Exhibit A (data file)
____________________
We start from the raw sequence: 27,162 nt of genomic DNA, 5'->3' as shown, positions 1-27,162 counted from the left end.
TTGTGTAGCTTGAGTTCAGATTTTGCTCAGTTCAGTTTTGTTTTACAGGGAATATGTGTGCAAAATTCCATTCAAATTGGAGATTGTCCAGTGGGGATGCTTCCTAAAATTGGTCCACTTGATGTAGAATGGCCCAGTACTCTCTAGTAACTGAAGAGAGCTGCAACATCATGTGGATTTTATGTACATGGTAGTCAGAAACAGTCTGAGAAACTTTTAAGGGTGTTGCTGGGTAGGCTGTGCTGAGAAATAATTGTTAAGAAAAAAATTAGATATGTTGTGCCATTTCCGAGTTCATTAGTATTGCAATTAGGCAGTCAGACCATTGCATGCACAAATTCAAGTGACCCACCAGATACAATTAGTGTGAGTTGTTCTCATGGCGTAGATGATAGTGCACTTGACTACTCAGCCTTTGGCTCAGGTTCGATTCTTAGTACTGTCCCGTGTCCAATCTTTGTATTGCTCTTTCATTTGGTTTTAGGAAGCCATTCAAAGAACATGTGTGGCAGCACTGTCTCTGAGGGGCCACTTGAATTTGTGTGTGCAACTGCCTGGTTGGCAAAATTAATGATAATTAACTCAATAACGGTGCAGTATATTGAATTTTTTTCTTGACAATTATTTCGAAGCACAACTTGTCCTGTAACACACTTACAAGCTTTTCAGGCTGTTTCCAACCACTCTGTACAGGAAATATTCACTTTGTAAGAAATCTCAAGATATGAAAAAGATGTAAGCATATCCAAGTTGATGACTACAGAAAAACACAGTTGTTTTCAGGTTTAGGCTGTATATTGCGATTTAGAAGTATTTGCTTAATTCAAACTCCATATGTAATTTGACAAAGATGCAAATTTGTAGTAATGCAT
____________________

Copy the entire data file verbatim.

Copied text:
We start from the raw sequence: 27,162 nt of genomic DNA, 5'->3' as shown, positions 1-27,162 counted from the left end.
TTGTGTAGCTTGAGTTCAGATTTTGCTCAGTTCAGTTTTGTTTTACAGGGAATATGTGTGCAAAATTCCATTCAAATTGGAGATTGTCCAGTGGGGATGCTTCCTAAAATTGGTCCACTTGATGTAGAATGGCCCAGTACTCTCTAGTAACTGAAGAGAGCTGCAACATCATGTGGATTTTATGTACATGGTAGTCAGAAACAGTCTGAGAAACTTTTAAGGGTGTTGCTGGGTAGGCTGTGCTGAGAAATAATTGTTAAGAAAAAAATTAGATATGTTGTGCCATTTCCGAGTTCATTAGTATTGCAATTAGGCAGTCAGACCATTGCATGCACAAATTCAAGTGACCCACCAGATACAATTAGTGTGAGTTGTTCTCATGGCGTAGATGATAGTGCACTTGACTACTCAGCCTTTGGCTCAGGTTCGATTCTTAGTACTGTCCCGTGTCCAATCTTTGTATTGCTCTTTCATTTGGTTTTAGGAAGCCATTCAAAGAACATGTGTGGCAGCACTGTCTCTGAGGGGCCACTTGAATTTGTGTGTGCAACTGCCTGGTTGGCAAAATTAATGATAATTAACTCAATAACGGTGCAGTATATTGAATTTTTTTCTTGACAATTATTTCGAAGCACAACTTGTCCTGTAACACACTTACAAGCTTTTCAGGCTGTTTCCAACCACTCTGTACAGGAAATATTCACTTTGTAAGAAATCTCAAGATATGAAAAAGATGTAAGCATATCCAAGTTGATGACTACAGAAAAACACAGTTGTTTTCAGGTTTAGGCTGTATATTGCGATTTAGAAGTATTTGCTTAATTCAAACTCCATATGTAATTTGACAAAGATGCAAATTTGTAGTAATGCAT